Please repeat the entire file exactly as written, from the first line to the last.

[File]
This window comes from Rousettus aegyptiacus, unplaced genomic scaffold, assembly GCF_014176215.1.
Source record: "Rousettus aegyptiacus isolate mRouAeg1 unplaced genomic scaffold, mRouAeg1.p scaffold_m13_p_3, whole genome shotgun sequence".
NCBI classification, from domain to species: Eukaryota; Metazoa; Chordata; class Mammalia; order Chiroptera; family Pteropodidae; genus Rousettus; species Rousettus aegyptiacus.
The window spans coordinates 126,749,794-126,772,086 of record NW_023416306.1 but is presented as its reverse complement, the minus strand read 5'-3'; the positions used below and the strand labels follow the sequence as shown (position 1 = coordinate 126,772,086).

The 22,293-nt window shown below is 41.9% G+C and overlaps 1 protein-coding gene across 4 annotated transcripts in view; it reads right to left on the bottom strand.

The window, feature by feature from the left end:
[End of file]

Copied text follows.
This window comes from Rousettus aegyptiacus, unplaced genomic scaffold, assembly GCF_014176215.1.
Source record: "Rousettus aegyptiacus isolate mRouAeg1 unplaced genomic scaffold, mRouAeg1.p scaffold_m13_p_3, whole genome shotgun sequence".
NCBI classification, from domain to species: Eukaryota; Metazoa; Chordata; class Mammalia; order Chiroptera; family Pteropodidae; genus Rousettus; species Rousettus aegyptiacus.
The window spans coordinates 126,749,794-126,772,086 of record NW_023416306.1 but is presented as its reverse complement, the minus strand read 5'-3'; the positions used below and the strand labels follow the sequence as shown (position 1 = coordinate 126,772,086).

The 22,293-nt window shown below is 41.9% G+C and overlaps 1 protein-coding gene across 4 annotated transcripts in view; it reads right to left on the bottom strand.

The window, feature by feature from the left end: